High oil prices are starting to cause the terms of trade to slowly shift against the euro. The energy shock is not as strong as it was last August, but still, the direction of travel warns that the energy-importing currencies of Europe and Asia will continue to underperform. In our latest edition of FX speaking, we had a one-month target for EUR/USD at 1.04. We don’t see the need to change that. However, we must be aware of the risks of perhaps weaker US consumer data this week, which could provide a temporary boost to EUR/USD. Elsewhere, EUR/CHF has briefly broken below 0.9500 in nervous markets. However, we would not pursue this measure, as the Swiss National Bank has this exchange rate very controlled and only allows a very measured appreciation of the Swiss franc.
Furthermore, the political developments in Poland this weekend could come to be seen as a slight positive for the euro, in the sense that a more Brussels-friendly government appears to be coming.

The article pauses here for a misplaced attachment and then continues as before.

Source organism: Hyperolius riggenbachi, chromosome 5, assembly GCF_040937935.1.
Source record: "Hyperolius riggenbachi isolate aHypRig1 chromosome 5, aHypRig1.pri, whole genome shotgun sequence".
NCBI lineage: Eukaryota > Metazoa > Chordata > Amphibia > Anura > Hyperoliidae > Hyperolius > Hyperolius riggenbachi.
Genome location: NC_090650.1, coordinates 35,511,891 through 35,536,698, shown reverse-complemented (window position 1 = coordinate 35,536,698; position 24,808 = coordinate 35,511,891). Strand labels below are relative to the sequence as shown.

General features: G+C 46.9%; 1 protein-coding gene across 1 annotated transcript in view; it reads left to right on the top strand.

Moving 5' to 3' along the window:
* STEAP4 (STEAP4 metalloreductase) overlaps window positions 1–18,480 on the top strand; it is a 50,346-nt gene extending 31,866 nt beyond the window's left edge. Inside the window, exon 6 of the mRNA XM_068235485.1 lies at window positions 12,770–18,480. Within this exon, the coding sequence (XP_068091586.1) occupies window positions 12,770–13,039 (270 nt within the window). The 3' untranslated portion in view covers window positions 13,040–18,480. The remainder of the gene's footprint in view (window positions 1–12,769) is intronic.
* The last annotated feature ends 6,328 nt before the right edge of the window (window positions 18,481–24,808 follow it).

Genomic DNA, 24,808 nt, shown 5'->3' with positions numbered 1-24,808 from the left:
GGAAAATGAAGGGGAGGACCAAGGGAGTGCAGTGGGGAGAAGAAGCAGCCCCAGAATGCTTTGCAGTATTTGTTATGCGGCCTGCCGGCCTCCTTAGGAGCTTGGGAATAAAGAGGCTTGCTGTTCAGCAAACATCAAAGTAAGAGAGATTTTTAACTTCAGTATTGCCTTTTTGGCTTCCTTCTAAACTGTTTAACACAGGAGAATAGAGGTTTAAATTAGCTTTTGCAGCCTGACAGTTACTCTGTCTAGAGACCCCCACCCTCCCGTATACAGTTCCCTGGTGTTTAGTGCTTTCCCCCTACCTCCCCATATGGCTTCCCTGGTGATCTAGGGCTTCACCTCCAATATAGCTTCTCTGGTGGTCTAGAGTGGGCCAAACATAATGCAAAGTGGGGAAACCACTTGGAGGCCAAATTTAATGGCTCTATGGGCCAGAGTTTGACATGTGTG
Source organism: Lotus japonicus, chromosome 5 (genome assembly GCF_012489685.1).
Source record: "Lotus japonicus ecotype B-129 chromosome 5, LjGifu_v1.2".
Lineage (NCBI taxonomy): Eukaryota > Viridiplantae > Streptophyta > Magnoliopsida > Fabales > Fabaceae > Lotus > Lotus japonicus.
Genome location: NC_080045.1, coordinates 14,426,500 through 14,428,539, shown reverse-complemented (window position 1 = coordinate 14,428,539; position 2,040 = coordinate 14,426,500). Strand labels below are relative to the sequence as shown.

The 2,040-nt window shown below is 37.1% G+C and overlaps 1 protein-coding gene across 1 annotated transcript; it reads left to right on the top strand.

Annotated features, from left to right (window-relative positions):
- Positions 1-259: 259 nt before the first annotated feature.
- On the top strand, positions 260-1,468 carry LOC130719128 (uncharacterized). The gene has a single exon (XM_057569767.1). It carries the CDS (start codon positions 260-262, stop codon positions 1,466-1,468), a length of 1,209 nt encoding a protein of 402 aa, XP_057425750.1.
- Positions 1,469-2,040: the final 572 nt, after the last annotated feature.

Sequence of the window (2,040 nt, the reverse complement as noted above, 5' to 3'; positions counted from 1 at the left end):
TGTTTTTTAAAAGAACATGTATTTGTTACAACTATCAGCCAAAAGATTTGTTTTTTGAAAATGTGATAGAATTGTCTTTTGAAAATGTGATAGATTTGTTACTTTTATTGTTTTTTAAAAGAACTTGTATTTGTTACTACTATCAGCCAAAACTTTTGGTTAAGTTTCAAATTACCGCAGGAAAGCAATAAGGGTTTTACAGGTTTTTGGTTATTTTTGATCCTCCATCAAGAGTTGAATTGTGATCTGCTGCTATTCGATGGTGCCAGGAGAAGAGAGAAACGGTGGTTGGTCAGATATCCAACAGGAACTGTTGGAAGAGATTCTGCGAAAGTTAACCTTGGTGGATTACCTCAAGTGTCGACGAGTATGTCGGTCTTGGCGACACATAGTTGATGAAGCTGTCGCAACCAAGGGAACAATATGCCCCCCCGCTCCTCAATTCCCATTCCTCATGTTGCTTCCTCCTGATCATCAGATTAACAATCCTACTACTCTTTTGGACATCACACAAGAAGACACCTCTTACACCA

On Friday, the Riksbank announced that it had sold $390 million during the first week of hedging foreign exchange reserves, while no euros were sold. We publish estimates before launch. and calculated that in a scenario where the Riksbank buys the same amount every day for five months (the average of the four to six month window indicated by the Bank), that would be equivalent to around $388 million per week, very close to the purchases reported during the first week.
We will see next Friday if they maintain such a stable purchasing calendar. In any case, the strength of the SEK during the currency hedging period would have suggested more aggressive purchases than the $390 million. The Riksbank has more firepower to adjust purchases upwards (if it is planned to do so), which is positive news for the SEK. We caution that currency hedging may not be enough to lift the SEK on a sustained basis, and external factors remain dominant. But we now see some downside risks to our target of 11.50-11.60 for EUR/SEK until the end of the year.